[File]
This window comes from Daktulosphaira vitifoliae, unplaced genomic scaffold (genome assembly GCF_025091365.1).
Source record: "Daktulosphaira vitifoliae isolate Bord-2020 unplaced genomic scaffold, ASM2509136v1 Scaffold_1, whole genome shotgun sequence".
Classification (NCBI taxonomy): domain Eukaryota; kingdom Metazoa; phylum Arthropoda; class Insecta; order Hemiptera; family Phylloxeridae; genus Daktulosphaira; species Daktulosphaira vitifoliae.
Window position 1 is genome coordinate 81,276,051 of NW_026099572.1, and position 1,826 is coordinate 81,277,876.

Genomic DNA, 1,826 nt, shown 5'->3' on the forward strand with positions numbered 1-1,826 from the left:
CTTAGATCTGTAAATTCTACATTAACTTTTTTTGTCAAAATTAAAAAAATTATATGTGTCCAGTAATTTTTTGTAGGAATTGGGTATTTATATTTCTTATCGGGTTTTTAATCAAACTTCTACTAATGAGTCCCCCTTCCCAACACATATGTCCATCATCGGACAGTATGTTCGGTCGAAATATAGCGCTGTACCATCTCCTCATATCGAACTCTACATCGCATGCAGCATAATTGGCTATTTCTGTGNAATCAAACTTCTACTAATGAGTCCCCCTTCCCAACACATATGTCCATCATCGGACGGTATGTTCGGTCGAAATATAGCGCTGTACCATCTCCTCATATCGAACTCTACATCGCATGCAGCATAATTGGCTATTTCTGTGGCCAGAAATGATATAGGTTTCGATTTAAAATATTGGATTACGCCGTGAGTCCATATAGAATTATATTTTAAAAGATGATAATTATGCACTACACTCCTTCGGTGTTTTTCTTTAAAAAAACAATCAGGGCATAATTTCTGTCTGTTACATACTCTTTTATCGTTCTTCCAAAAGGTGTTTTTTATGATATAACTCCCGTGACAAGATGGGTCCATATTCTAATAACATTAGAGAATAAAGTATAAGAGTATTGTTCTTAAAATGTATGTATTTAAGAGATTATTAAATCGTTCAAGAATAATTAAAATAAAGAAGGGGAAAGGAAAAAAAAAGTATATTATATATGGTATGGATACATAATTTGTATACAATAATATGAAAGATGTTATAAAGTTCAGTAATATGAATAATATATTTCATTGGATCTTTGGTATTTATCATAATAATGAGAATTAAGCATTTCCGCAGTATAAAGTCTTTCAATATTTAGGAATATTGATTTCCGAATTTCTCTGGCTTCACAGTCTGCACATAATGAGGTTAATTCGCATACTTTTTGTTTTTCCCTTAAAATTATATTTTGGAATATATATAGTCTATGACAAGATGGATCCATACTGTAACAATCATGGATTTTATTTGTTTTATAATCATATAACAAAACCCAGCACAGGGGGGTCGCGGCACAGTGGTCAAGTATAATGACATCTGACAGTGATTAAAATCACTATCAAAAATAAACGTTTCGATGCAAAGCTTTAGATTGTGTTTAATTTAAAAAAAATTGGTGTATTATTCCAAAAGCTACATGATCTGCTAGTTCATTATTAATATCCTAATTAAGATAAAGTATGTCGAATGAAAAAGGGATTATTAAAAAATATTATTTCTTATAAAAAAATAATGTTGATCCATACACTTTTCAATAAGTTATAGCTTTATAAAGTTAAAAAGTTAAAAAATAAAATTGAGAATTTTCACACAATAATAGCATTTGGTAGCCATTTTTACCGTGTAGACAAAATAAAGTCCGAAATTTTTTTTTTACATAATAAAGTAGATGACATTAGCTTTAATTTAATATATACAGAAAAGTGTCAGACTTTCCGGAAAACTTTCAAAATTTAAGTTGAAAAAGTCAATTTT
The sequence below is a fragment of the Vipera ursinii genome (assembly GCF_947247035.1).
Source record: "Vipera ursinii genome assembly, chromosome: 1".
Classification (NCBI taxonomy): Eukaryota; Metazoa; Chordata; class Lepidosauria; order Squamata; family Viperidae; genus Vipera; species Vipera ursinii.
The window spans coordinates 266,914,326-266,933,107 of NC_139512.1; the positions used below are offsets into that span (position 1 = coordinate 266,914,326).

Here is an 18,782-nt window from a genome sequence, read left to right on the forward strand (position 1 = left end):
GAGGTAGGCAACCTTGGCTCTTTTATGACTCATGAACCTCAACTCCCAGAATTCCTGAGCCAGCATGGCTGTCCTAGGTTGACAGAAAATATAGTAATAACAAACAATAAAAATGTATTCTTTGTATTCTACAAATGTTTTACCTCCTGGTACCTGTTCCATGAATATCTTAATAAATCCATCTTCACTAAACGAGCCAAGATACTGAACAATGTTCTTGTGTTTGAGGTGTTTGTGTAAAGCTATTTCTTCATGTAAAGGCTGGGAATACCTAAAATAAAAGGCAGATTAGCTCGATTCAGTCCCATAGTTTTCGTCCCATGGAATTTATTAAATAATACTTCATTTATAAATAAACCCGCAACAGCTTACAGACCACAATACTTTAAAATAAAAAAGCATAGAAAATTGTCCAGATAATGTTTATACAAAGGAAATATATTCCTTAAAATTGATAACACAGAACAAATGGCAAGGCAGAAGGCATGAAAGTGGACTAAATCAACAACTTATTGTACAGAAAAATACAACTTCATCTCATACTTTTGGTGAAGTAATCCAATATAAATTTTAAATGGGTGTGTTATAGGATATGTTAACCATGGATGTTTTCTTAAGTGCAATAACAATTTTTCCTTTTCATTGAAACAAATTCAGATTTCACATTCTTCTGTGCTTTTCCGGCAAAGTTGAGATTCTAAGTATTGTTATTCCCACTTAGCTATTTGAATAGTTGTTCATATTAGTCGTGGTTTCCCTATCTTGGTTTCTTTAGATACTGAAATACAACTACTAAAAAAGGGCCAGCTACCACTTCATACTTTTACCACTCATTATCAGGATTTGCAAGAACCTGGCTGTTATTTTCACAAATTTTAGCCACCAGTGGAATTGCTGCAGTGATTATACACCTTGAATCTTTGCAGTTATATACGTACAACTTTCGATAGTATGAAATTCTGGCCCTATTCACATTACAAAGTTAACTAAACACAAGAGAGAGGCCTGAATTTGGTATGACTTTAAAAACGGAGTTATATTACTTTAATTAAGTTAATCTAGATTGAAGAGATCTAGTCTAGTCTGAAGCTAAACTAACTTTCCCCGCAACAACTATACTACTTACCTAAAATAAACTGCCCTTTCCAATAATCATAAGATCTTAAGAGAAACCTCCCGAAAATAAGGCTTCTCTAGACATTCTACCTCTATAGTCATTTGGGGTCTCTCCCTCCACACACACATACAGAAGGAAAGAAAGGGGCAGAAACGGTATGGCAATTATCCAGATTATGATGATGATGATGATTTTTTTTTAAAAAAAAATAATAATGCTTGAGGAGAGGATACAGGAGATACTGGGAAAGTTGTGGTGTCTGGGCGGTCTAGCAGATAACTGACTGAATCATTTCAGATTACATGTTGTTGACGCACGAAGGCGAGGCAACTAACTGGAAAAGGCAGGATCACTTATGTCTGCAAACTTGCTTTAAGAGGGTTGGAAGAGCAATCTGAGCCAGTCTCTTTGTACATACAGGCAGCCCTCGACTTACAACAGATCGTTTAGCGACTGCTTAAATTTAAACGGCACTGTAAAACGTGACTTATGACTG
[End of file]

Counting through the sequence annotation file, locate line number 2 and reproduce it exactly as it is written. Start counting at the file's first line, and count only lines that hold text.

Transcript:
Source record: "Daktulosphaira vitifoliae isolate Bord-2020 unplaced genomic scaffold, ASM2509136v1 Scaffold_1, whole genome shotgun sequence".